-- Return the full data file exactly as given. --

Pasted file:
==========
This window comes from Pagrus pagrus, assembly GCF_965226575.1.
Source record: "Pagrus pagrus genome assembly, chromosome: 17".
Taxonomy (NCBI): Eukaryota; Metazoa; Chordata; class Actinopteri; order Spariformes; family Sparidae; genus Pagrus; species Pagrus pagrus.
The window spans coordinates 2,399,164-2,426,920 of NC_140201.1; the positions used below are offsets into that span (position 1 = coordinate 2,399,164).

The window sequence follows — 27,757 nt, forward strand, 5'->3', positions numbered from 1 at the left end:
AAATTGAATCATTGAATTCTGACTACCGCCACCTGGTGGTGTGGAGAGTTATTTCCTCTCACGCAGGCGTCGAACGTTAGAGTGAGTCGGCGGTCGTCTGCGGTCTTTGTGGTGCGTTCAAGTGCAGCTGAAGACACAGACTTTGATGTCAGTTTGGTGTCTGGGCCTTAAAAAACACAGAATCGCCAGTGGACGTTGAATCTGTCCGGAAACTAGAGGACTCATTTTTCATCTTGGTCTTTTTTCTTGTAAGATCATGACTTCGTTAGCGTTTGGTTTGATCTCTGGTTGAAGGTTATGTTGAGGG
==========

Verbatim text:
This window comes from Pagrus pagrus, assembly GCF_965226575.1.
Source record: "Pagrus pagrus genome assembly, chromosome: 17".
Taxonomy (NCBI): Eukaryota; Metazoa; Chordata; class Actinopteri; order Spariformes; family Sparidae; genus Pagrus; species Pagrus pagrus.
The window spans coordinates 2,399,164-2,426,920 of NC_140201.1; the positions used below are offsets into that span (position 1 = coordinate 2,399,164).

The window sequence follows — 27,757 nt, forward strand, 5'->3', positions numbered from 1 at the left end:
AAATTGAATCATTGAATTCTGACTACCGCCACCTGGTGGTGTGGAGAGTTATTTCCTCTCACGCAGGCGTCGAACGTTAGAGTGAGTCGGCGGTCGTCTGCGGTCTTTGTGGTGCGTTCAAGTGCAGCTGAAGACACAGACTTTGATGTCAGTTTGGTGTCTGGGCCTTAAAAAACACAGAATCGCCAGTGGACGTTGAATCTGTCCGGAAACTAGAGGACTCATTTTTCATCTTGGTCTTTTTTCTTGTAAGATCATGACTTCGTTAGCGTTTGGTTTGATCTCTGGTTGAAGGTTATGTTGAGGG